weight to the island’s degree of economic development, the size of its population, and its closeness to the
mainland—implying that in his view not all islands are created equal for maritime boundary delimitation
purposes. This debate over St. Martin’s has far reaching implications for small islands in disputed waters
elsewhere in Asia.
Case concerning maritime delimitation in the Black Sea (Romania v Ukraine) [2009] ICJ 3 is a decision The court delivered its judgment on February 3, 2009,[6] dividing the Black Sea with a line between the
of the International Court of Justice. On September 16, 2004, Romania brought its case to the court after claims of each country. On the Romanian side, the ICJ found that the landward end of the Sulina dyke (not
unsuccessful bilateral negotiations. On February 3, 2009 the court handed down its verdict, established a the manmade end) should be the basis for the equidistance principle. The court noted that a dyke has a
maritime boundary including the continental shelf and exclusive economic zones for Romania and different function from a port, and only harbor works form part of the coast.[7]
On the Ukrainian side, the court found that Snake Island did not form part of Ukraine’s coastal
Facts configuration, explaining that "to count [Snake] Island as a relevant part of the coast would amount to
grafting an extraneous element onto Ukraine’s coastline; the consequence would be a judicial refashioning
In 1997, Romania and Ukraine signed a treaty in which both states "reaffirm that the existing border of Geography" The court concluded that Snake Island "should have no effect on the delimitation in this
between them is inviolable and therefore, they shall refrain, now and in future, from any attempt against case, other than that stemming from the role of the 12-nautical-mile arc of its territorial sea".[7] While the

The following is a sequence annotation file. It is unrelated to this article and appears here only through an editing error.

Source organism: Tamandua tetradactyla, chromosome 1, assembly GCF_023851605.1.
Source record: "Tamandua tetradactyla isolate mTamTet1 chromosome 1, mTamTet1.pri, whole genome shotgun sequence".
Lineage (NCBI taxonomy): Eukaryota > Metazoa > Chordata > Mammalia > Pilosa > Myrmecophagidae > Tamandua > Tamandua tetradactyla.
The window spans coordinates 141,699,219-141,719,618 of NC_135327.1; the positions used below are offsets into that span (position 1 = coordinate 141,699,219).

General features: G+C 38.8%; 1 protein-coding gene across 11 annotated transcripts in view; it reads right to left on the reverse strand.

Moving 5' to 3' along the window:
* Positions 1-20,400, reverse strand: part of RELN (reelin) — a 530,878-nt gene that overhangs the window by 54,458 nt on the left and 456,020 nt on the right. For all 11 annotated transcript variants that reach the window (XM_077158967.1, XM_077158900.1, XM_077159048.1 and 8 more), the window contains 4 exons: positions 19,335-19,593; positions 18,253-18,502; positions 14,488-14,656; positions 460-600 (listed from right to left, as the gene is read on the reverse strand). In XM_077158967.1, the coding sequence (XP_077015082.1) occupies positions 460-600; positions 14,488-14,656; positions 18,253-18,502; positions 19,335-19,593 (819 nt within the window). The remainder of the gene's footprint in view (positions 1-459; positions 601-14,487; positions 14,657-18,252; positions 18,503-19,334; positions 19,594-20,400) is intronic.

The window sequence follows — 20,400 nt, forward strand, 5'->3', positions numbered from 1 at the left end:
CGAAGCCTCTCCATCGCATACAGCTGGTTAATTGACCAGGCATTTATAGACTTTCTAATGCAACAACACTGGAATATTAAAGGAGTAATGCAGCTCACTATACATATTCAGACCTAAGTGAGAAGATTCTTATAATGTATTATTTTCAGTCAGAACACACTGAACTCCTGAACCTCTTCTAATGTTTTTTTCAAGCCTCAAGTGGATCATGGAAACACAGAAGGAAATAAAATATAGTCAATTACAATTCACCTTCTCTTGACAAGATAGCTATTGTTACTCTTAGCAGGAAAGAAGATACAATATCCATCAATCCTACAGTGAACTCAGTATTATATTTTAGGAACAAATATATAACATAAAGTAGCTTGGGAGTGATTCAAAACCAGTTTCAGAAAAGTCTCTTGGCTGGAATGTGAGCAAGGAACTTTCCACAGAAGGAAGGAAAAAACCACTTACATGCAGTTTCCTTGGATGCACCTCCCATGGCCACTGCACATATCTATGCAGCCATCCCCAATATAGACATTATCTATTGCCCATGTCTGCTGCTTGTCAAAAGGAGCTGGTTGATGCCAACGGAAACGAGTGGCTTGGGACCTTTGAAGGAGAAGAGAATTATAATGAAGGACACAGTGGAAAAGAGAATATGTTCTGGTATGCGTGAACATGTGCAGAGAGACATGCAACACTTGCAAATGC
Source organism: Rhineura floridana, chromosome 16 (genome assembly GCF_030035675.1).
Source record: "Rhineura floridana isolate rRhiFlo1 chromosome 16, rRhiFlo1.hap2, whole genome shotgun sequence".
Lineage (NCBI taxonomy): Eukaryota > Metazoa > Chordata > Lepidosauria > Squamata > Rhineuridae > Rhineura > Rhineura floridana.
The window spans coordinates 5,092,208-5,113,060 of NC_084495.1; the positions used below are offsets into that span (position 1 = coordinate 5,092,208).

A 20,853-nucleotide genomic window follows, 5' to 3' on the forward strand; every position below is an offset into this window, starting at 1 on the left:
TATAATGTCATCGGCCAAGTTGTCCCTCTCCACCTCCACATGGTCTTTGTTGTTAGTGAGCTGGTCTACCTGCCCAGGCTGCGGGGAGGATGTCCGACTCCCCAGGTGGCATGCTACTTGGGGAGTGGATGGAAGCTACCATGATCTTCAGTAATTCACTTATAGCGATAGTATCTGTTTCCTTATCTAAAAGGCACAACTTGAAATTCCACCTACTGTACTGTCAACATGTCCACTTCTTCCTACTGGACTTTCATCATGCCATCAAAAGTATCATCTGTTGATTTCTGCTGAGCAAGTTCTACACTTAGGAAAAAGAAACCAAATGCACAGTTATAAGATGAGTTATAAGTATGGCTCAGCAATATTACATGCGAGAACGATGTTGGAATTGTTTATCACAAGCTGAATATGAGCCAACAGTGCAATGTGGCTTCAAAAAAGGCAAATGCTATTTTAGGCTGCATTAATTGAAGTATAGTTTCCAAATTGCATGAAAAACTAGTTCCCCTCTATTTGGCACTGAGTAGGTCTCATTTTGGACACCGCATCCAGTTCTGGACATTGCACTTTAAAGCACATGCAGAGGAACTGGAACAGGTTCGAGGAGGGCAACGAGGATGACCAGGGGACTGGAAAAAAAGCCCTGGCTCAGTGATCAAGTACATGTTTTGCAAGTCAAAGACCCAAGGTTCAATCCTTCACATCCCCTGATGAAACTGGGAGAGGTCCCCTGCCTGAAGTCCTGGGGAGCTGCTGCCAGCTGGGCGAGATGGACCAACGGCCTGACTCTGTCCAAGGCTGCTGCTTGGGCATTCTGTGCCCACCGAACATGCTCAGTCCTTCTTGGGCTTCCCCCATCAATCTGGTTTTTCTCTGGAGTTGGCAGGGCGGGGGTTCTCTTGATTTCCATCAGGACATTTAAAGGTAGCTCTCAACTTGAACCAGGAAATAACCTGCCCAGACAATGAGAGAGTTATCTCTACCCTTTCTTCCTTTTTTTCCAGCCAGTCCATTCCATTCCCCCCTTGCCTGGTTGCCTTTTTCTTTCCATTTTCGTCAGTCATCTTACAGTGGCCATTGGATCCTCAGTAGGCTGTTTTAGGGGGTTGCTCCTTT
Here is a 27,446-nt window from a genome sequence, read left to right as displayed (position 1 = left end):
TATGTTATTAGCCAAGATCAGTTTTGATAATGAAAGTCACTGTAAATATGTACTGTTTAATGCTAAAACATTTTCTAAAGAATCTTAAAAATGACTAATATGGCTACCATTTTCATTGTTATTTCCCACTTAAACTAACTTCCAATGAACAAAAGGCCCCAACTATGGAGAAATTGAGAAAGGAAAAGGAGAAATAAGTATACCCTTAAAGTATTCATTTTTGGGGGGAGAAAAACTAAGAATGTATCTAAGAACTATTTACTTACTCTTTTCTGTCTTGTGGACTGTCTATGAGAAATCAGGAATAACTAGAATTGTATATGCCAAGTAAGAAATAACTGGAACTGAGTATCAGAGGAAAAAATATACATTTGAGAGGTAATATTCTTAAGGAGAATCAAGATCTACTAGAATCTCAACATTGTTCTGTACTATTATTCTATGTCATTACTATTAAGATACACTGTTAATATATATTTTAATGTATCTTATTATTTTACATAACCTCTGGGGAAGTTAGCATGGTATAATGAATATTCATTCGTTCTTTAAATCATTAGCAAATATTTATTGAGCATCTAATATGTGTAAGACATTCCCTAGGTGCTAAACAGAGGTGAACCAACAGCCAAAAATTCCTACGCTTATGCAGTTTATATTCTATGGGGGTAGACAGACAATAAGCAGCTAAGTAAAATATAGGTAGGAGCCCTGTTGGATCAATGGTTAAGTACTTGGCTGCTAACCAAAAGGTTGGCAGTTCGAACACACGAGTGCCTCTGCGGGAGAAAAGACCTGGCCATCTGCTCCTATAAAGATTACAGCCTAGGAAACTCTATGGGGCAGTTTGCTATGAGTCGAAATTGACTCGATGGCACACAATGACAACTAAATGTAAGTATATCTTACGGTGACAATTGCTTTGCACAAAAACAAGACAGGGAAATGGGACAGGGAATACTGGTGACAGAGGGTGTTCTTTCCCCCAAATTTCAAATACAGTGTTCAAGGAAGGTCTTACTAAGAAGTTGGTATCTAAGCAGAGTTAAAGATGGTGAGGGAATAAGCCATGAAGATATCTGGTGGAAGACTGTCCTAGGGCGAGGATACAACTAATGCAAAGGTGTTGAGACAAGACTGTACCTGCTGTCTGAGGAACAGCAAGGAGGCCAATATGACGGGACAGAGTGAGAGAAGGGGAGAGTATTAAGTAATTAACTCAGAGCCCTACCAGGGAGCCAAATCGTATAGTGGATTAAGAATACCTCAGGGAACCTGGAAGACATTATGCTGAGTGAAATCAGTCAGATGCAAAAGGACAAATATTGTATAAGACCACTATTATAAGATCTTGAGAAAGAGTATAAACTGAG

the border, as well as from any demand, or act of, seizure and usurpation of part or all the territory of the judgment drew a line equitable for both parties, Romania received nearly 80 percent of the disputed area
Contracting Party".[1] Both sides agreed that if no resolution on maritime borders could be reached within (allowing it to exploit a significant—but undetermined—portion of an estimated 100 billion cubic meters
two years, either side could seek a final ruling from the International Court of Justice. Ten million tonnes of deposits and 15 million tonnes of petrol under the seabed).[8] However, according to UN International
of oil and a billion cubic meters of natural gas deposits were discovered under the seabed nearby.[when?] Court Ukrainian commissioner Volodymyr Vasylenko nearly all the oil and gas reserves are concentrated
in the seabed going to Ukraine.[9]Ukrainian President Viktor Yuschenko considered the ruling "just and
BP and Royal Dutch/Shell signed prospect contracts with Ukraine, and Total contracted with Romania.
final", hoping that it "opens new opportunities for further fruitful cooperation in all sectors of the bilateral